4 Signs You Need to Make a Career Shift in the 2020 Economy, According to Experts

Woman on phone


Profile Picture
For most people, there comes a time where their current career isn't cutting it and a career change is in order. But should that career change be joining a new organization or making a total career shift? 
The events of 2020 — from COVID placing our occupations in perspective to the current economy shutting down many of our workplaces — may have sparked this process in many of our minds. So, what are the surefire signs you should make a career pivot, even in this economy? Here's what experts say:

1. You're looking at an industry that's expanding in 2020.

If you're looking to make a career change right into an industry that's currently expanding, you may be making a good move, according to Nicholas Wyman, CEO of IWSI America or the Institute for Workplace Skills & Innovation. Making investments in a career change, like receiving higher education, should be carefully considered for their ROI. And in the 2020 economy, certain fields are much safer bets than others. 
"Be aware of markets or fields expanding due to COVID-19," he said. "Public health, human/social services, technology and data-driven services."
The argument for a change into a growing field is especially strengthened if you're leaving a struggling one, such as travel or hospitality. 

2. You can't imagine going back to your career after COVID-19. 

However, complete pragmatism doesn't have to be the only reason for a career shift. One of the biggest signs you should make a change? Time away from the workplace has shown you that you can't go back. 
"One of the biggest indicators that it's time for a switch is that you can't imagine going back to the way things were," Michele Mavi, Career Strategist and Founder of MonumentalMe.com, said. "[People] are finding incredible comfort in the escape provided by this new normal and are dreading the idea of having to go back to the work. It's normal for anyone to find it hard to be as motivated under these circumstances, but not caring about the quality of your work and having more anxiety at the thought of going back to work... is a clear indication that a change is in order."
If you've been dreading the work day since COVID-19 began — and if that feeling existed under the skin before all of this went down or continues once this is over – it may be time for a change. 

3. There's nowhere to grow.

If you fail to get excited about your next career move or if you have no idea what that next move would be, it may be time to change professions. After all, making a career shift isn't a failure to achieve that next step — it's just a recognition that another path may be better. This is especially true for professionals grappling with the devastation of their organization or field.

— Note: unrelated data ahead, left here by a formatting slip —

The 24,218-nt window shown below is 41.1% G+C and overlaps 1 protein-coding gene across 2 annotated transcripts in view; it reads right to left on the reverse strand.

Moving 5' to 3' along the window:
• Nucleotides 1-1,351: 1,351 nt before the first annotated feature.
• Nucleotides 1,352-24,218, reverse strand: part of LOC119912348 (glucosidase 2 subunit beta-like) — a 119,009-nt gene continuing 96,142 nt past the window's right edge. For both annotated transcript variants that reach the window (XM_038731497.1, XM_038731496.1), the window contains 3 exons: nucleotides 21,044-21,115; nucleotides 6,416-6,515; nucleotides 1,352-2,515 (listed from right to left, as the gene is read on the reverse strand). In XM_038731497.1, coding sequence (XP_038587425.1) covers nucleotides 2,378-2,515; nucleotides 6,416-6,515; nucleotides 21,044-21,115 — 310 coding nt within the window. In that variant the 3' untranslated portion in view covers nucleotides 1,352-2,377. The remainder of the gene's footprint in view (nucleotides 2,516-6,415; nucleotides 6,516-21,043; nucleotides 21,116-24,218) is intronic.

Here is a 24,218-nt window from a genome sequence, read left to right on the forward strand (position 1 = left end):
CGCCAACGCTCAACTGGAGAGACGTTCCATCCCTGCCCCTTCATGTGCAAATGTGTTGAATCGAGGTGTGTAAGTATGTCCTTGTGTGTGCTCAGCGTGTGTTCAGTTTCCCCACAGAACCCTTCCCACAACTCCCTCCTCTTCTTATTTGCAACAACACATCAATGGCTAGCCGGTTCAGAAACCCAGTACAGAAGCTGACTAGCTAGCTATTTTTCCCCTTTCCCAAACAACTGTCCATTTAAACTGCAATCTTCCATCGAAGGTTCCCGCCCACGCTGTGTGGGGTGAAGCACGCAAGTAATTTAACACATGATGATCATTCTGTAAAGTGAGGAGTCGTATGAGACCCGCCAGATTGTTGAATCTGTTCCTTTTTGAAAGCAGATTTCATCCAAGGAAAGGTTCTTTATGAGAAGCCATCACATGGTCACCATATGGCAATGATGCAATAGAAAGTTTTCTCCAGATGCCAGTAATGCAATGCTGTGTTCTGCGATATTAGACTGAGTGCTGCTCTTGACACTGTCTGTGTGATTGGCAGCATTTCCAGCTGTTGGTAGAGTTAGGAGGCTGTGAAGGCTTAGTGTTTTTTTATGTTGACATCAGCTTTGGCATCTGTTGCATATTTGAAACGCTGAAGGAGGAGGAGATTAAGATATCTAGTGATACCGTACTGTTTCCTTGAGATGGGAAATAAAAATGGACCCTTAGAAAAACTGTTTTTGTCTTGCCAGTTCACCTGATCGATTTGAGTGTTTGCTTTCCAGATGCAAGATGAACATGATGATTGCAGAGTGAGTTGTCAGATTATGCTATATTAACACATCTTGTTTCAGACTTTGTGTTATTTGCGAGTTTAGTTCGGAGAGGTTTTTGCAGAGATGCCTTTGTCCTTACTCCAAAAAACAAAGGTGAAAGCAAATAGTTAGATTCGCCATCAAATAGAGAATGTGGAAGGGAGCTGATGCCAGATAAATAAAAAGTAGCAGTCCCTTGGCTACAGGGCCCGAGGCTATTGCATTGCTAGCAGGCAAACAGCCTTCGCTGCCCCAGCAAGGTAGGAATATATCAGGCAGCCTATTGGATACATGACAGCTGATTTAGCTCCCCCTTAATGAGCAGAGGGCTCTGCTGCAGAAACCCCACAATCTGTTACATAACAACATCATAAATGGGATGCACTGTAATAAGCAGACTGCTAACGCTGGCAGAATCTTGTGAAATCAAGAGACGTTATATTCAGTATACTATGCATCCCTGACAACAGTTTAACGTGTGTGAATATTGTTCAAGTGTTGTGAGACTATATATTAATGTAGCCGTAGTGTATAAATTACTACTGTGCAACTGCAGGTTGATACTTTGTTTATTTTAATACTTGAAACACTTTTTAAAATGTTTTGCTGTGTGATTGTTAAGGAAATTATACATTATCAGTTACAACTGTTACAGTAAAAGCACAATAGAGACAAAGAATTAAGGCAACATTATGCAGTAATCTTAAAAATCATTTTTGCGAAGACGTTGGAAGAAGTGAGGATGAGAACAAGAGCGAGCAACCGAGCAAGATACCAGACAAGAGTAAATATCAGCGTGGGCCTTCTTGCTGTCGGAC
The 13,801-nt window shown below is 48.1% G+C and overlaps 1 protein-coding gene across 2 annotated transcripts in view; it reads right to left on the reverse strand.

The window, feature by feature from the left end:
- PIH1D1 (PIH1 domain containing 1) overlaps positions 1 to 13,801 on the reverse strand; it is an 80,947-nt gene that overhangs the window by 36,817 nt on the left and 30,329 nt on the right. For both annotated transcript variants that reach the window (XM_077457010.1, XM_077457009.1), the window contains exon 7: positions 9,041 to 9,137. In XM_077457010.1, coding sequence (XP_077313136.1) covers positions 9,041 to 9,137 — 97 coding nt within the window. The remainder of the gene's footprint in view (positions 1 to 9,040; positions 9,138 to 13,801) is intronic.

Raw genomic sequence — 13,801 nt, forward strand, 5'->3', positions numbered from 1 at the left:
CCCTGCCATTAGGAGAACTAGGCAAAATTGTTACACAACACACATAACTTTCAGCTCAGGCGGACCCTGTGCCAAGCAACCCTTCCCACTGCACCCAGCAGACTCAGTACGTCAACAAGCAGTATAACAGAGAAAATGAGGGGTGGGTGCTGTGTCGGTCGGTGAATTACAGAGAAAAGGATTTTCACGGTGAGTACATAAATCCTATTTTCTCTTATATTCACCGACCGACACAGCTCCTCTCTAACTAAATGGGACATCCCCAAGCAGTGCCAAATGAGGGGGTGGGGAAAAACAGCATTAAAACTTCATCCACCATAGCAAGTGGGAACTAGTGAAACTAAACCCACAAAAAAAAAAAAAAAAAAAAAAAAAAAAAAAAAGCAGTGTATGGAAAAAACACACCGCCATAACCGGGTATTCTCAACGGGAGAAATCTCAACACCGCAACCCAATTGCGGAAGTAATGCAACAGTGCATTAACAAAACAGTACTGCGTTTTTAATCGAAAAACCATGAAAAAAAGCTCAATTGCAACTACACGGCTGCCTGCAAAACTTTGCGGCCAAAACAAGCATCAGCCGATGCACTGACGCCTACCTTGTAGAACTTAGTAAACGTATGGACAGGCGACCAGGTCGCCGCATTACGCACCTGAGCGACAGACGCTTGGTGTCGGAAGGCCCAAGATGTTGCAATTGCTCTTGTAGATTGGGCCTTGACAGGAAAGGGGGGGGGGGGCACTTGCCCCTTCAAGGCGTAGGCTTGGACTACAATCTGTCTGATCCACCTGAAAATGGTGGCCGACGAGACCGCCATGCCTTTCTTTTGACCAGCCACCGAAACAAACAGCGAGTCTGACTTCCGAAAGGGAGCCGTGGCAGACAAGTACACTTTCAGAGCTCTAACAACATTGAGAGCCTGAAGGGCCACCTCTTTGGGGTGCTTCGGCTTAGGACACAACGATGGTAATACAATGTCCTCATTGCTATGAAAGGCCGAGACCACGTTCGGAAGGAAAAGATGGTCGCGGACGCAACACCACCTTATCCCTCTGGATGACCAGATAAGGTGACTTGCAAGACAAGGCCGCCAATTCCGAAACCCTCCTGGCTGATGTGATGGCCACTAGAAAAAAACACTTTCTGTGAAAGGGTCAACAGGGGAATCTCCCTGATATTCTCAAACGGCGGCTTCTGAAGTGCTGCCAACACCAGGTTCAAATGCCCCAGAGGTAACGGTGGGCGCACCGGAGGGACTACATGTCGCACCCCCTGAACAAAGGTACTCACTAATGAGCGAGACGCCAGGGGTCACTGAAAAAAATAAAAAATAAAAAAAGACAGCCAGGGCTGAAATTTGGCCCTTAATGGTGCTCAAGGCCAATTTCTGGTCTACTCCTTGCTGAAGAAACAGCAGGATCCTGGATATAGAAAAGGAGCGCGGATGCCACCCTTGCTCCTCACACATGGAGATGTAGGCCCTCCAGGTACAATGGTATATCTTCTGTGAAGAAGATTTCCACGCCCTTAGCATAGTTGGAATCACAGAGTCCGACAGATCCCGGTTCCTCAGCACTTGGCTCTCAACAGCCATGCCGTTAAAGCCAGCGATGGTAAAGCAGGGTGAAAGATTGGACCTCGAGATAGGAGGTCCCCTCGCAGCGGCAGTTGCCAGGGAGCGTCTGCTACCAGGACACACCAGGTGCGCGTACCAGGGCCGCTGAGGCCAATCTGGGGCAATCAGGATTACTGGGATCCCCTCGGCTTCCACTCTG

Your next career path may be something you haven't considered yet, according to Sean Nguyen, a Director at Internet Advisor
"If you can’t imagine where you’ll be in 5 years within that career path, then it’s time to move on," he said. "Your time is best spent thinking about what makes you happy, what makes you feel fulfilled, what your goals are and what your strengths are. Somewhere, these aspects all meet in the middle, but you have to think outside the box. What are your skills? Where else can they be applied? What industries have you never considered before?"

4. You've done the groundwork and you still want to change. 

If you've felt the itch to change like the ones described above and if you're making a change to an industry that makes sense to you, there's one more step you need to take to know a career shift is right for you, according to Jennifer Spoelma, a professional career coach. 
"Too often, when people seek a career change, they do so with a 'grass is greener' mindset, meaning their primary motivator to make a change is based on trying to get rid of something negative they're experiencing in their current job," she said. "When changing something negative is your main motivator, you tend to have the perspective that anything will be better than your current situation. Or, that the grass will definitely be greener everywhere else. This thinking blinds you from critically assessing other opportunities to see if they really will be a good fit for you or lead to some of the same feelings you have in your current position."
"Doing the groundwork means taking time to really evaluate the elements you both enjoy and dislike about your current situation. Then, developing a strong visualization and understanding of what you're actually looking for in your next job. This will help you compare companies and job postings to your ideal position to help you decide if applying, or accepting an offer will actually be worth it."
If you've done the groundwork and still want to change, then you know your desire is for real. Now, it's time to get started! Here's our best advice for people career changing right now.